The Great Singapore Sale is ending, but what do Singaporeans like to do after shopping? EAT! So just appropriately, the Singapore Food Festival (SFF) is starting. For 2010, SFF is zooming in on specialty dishes from the various Chinese dialect groups - the Hokkien, Cantonese, Hakka, Hainanese, etc.
From 16 to 25 July, it's a power-packed line-up of feasting to be had. In case you are wondering, like I did, non-Chinese food is not forgotten. There will be promotions from participating eateries. But the main theme seeks to highlight not only how Chinese food is non-homogenous, but also how it has evolved locally, sometimes resulting in totally new dishes that one will not find in China.
This year we have the inimitable KF Seetoh imbuing his expertise and passion as the food festival's consultant. Seetoh has much to add in terms of what he calls the "third flavour" - that "fusion" if you will, of original Chinese food flavours brought in by early South Chinese immigrants with flavours and ingredients from other cultures they found in Singapore. Dishes that then evolved like sambal seafood, crispy cereal prawn and chili crab have become firm favourites.
I enjoyed most of all the cooking demo by Seetoh and Executive Chef Eric Teo of Mandarin Oriental Singapore, because they set each other off so well with endless laughs and jokes. The dish is sesame-ginger chicken, which Chef Teo loved as a child (his mother used to cook lots for women in confinement). See how he removed the skin of the chicken in one clean deft move! Now that is leet skillz! Seetoh also said he left out the best part (skin).
The finished product piping hot and fragrant. The sizzle and aroma permeated the whole ballroom during the demo.
The media conference also had small booths featuring signature dialect group dishes from participating restaurants. I apologise for the hastily taken photos. It was too crowded, and we all just wanted to eat!
Hainanese cuisine by Yeh Lai Siang Catering - Hainanese pork chop, and white steamed chicken with rice balls.
Hokkien cuisine by Gim Tin Group - Fried Thread Noodles (mee sua); some really fatty and well-braised Kong Bak Pau; and Deep-fried Spring Rolls.
Teochew cuisine by Chu Yi Kitchen - glutinous rice cakes, braised duck, braised peanuts and tofu.
Hakka cuisine by Kew Gardens: Soon Kueh, Abacus Seeds and Red Wine Ginger Chicken.
Chinatown's Moi Lum Restaurant offering Cantonese favourites like Braised Roast Pork with Yam, Braised Spareribs and Majestic Crispy Roast Chicken.
Official hotel Mandarin Oriental Singapore had a booth too, and this was where food bloggers TheHungryCow, Ladyironchef and I parked ourselves. Everything there was really good - Slow-cooked Beef Brisket with Radish, Onion and Ginger; superb Roast Pork Belly; Double-boiled Shark Cartilage Soup with Honshimeji Mushrooms, and (not shown above) the Sesame-Ginger Chicken that Chef Teo demonstrated earlier.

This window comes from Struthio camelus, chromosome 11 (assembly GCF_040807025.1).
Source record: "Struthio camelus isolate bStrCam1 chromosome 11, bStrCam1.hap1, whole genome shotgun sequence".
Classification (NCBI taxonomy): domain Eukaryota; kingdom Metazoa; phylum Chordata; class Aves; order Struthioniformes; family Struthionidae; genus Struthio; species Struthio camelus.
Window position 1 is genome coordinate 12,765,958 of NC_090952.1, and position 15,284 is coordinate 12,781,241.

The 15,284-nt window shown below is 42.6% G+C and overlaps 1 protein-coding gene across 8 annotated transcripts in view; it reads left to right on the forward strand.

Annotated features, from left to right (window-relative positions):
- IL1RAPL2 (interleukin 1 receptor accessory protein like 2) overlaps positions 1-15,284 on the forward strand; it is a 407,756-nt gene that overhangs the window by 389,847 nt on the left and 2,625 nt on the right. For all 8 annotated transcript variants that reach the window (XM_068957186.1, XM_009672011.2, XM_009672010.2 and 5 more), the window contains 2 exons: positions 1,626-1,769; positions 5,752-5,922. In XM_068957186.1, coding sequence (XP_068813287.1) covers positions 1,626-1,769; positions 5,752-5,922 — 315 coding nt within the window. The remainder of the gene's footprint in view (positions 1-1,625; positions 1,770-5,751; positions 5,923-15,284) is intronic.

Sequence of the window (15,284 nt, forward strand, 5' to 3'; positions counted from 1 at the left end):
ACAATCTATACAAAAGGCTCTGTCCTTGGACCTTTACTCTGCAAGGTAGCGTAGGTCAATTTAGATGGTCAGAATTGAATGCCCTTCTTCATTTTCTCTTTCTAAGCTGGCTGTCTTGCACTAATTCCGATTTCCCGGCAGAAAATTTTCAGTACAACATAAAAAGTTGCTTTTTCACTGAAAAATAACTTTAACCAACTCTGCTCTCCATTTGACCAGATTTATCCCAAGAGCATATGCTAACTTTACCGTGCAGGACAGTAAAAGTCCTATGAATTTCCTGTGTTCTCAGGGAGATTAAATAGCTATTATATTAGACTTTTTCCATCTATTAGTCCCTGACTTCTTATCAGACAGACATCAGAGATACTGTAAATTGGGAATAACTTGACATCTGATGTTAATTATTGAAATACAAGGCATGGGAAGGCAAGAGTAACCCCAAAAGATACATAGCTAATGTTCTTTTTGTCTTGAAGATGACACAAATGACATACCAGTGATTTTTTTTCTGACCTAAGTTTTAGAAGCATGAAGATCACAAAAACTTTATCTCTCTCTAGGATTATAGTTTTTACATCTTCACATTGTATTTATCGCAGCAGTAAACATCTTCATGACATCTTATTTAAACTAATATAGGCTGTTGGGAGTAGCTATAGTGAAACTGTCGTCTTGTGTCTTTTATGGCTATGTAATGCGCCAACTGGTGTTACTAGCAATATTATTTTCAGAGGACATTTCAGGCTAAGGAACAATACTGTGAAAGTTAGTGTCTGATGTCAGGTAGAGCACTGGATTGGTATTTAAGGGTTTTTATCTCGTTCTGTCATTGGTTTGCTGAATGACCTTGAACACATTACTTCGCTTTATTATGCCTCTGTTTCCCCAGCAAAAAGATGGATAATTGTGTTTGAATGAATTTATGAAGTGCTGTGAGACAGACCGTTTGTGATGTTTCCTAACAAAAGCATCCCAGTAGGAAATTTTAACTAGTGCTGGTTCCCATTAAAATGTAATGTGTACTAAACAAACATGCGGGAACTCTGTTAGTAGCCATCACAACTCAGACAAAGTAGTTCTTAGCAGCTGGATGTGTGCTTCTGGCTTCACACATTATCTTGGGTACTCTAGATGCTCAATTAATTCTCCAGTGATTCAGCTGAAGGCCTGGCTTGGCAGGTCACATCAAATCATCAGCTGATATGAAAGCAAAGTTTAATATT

The Roast Pork is truly out of this world. I really wanted to know how they got the skin so evenly crisp, and the meat so tender and juicy. Soon there was a queue for this as people came back for more. We had third and fourth helpings. Seriously, we have to come back to Cherry Garden just for this a la carte.
So that was a preview of some of the food.
Here is a summary of the core and fringe events.
- Clarke Quay Food Street (16-24 July; 4pm to 11pm): 30 different restaurants will showcase different Chinese delicacies on Read Bridge. Free entry, payment for purchases via SFF souvenir card.
- Singapore Chinese Dialect Tingkat Cruise (16-25 July; 4pm to 10pm): Relax with a 45-minute cruise and a tingkat meal. You get to keep the tiffin carrier too. S$35 per person at Merlion Park.
- Singapore Chinese Dialect Street Snacks (16-25 July; 4pm to 11pm): Traditional street entertainment (wayang, hand and string puppet performances) along with snacks of yore will bring back nostalgic memories. Check them out at Clifford Square, Central's River Promenade and Merlion Park. Free admission.
- Singapore Chinese Dialect Heritage Feast (25 July; 5pm to 10pm): Finish off with a buffet of more than 108 dishes from the five major dialect groups, on Clarke Quay Read Bridge. Only S$38 for adults, S$22 for children under 12. Buy tickets online at www.singaporefoodfestival.com.sg
- Makansutra SFF Culinary Master Classes (17-25 July): Legendary chefs skilled in specific dialect group dishes have been singled out to give hands-on classes and demonstrations. At various locations, from S$55.
Photo of Heritage Feast, courtesy of SFF
- Sentosa Kitchen Party, Chinese Culinary Secrets with Chef Hiew, Cooking Class at Mandai Zoo, events at Kreta Ayer Square (Chinatown) and hawker centres, Central dining rewards, cooking demos, Largest Kueh Lapis sculpture, a post-card book with recipes, and dining privileges! There's even an iPhone Game called Grandma's Kitchen where you can unlock recipes like Bak Kut Teh or Hokkien Mee.
The Singapore Food Festival is organised jointly by Restaurant Association of Singapore (RAS) and Single Point of Contact (SPOC Solutions), and supported by the Singapore Tourism Board (STB). It's presented by Standard Chartered Bank.